This is a critical sociological paper that will accomplish through a discussion of Enrenreich book, Nickel and Dimed. By interviewing a society member, whose life can be described as a low-wage worker, we will have a sociological view of the life they have and therefore be able to describe about the individual’s life in society. We will use the macro level analysis, the conflict theory, whose competition for scarce resources and show how the elite control the poor and the weak.
According to Karl Marx’s writings on class struggles, the conflict perspective will as a result focus on the negative, conflict that is on our ever-changing nature of our society. We will discuss according to the interview done, how our society’s conflict has expanded beyond Karl Max’s economic look one of the most neglected and into such inequality areas like racial, gender, religious and political inequality (BookRags.com).
Probably one of the most neglected sections of the American society workforce is the low wage earners. Although the issue of minimum wage draws a lot of hot discussions both in social and political circles, it is surprising that no one is really interested in the lives of the real recipients of this legislation. It is cynical that when an increase in the minimum wage is made, the government and other stakeholders in society get more concerned about reaction of the employers rather than that of the low wage section. This is a paradigm shift from the founding fathers of our nation. This alone says a great deal about social discrimination and division that prevails in our society hurting the cause of the low-wage earners. Barbara Ehrenreich’s contributions to this issue have become immeasurable and brought to the forefront sociological injustice to the public minds. The book opens the public eye to the American working class struggles (BookRags.com).
We did an interview with an African-American man in his earlier 30s. In the interview, we realized the same points that Enrenreich book highlights, while the U.S. has experienced a rapidly growing economy since the 1980s, wages have remained almost flat for the commoner doing the jobs said by Enrenreich. Rather than resulting to increased wages, these economic gains always go to the super rich which allowed them to leverage more political power thereby cutting down their own taxes. The person interviewed said she picked the job because she could not secure formal employment due to his skin color. To make ends meet, the guy is employed as a supermarket attendant and has a part-time job, a security agent. He works for almost 20 hours a day. The management at the second job is condescending while the workplace is undesirable nut life has to move on. He lives in the Oakland ghetto, California.
Mr. MacKay has a full degree but due to his skin color, his social status in the community has been ‘downgraded’. As culture has dictated for some time now, a man in his early 30s should have settled with a family, but for MacKay, he is barely able to support himself and as a result lives with his widowed mother. According to him, he will do the norm when he will be able to support an extra person or if he finds a working woman. To him, housing is such a central issue that he opted to stay with his mum. He equips that he could be sleeping in his car like a job colleague of his. He shares rent responsibilities with his mother. What worries him most though for now is that he has no comprehensive insurance policy and fears for his life such that in case of an emergency, he will not be able to cater for his medical bills. The Sociological Cinema attributes this to the fact that the superrich pay less tax and with less tax revenue, the economy has experienced huge budget deficits which has resulted to cuts in public services and social safety nets.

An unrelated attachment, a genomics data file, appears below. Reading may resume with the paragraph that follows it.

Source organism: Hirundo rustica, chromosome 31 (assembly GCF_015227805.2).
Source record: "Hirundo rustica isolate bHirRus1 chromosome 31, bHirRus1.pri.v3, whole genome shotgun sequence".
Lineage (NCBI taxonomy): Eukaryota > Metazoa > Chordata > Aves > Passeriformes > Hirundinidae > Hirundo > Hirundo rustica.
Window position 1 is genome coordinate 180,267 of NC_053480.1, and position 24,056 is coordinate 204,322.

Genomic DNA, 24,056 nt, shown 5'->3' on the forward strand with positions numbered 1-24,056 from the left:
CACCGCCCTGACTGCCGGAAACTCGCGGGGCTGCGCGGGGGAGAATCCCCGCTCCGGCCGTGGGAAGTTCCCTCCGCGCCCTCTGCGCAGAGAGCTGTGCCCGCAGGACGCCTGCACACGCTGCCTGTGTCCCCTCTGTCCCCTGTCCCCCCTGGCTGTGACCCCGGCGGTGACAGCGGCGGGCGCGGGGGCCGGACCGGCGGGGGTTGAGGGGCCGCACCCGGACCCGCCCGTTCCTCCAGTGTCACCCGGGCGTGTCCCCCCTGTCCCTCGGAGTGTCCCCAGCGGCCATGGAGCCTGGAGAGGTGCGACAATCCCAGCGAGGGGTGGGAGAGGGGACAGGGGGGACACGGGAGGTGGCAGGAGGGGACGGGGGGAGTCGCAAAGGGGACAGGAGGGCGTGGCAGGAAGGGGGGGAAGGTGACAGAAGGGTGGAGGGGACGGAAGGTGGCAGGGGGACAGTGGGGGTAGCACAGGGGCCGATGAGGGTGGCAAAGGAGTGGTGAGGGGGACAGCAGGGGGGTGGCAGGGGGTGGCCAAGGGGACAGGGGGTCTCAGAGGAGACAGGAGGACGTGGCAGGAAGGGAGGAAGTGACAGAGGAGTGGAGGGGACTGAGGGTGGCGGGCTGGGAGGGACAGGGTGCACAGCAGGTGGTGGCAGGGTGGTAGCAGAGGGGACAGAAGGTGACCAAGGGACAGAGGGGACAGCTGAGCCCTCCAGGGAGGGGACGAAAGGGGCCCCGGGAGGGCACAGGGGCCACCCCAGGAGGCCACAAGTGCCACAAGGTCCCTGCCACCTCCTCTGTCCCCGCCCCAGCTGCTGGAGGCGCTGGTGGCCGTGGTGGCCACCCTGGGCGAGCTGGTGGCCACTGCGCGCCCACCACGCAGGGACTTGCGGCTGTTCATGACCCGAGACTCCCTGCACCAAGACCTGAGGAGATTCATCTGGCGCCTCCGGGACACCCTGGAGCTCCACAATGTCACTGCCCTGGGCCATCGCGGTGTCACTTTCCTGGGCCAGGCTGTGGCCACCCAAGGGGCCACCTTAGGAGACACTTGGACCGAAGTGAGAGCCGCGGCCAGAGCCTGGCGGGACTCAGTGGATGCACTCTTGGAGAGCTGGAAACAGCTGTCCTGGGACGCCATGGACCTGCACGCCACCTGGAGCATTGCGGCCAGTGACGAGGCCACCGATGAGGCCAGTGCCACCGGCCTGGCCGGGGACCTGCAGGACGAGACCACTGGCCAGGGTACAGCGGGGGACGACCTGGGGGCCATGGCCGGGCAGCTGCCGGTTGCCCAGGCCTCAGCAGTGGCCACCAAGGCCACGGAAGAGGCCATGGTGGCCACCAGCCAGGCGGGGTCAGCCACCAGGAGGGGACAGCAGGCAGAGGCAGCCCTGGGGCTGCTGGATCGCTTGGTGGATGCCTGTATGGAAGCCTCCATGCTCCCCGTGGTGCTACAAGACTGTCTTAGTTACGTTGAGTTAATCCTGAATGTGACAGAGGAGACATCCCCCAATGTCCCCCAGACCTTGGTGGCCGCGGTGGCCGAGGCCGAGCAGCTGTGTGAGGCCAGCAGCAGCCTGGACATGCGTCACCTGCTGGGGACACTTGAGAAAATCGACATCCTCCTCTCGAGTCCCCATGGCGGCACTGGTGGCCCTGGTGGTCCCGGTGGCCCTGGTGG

He pities that they are not paid overtime at the supermarket and they have no union to fight for them, they work from 6a.m to 4p.m but any grumbling will land one jobless. This is 10 hours without overtime pay. He asserts that in his first job, fellow employees report them to management in case of a small issue, while thinking about promotion for them. Because the manager is well known for this kind of behavior, backbiting in their place of work is handsomely rewarded. The slightest inkling by management will result in joblessness thus they have to be careful. The managers have to see a hardworking individual or otherwise they get fired. Getting medical cover is the preserve of the management only. According to the Sociological Cinema, this kind of behavior has led to fear and division such that the employees cannot come together, form a union that fights for them but only competing for individual promotions.
At the supermarket, he earns $5.80 per hour. They are counted a full day and without overtime, they have $46.4 per day implying they take home $278.4 a week. In his second job that he starts from 6pm to 12a.m, he is compensated $36 a day. In a week therefore he earns a salary of $494.4, he however regrets that if they could be paid overtime his life could be better off. He owns his late dad’s Volkswagen and drives it end month. On the other days, he usually uses public means to reduce fuel costs that he complains have skyrocketed in the past few months.
This kind of behavior is exhibited in Enrenreich book and we conclude that without the purchasing power the middle class had in the past, they are unable to jumpstart the economy resulting to what we are currently experiencing; a stagnated economy. Also we learn that lack of consciousness among the working people will contribute to divisions and result to anemic recovery. Enrenreich book is an excellent work that exposes many of today’s problems in the labor market. She however silently urge people to let things fixed up (Nickel and Dimed).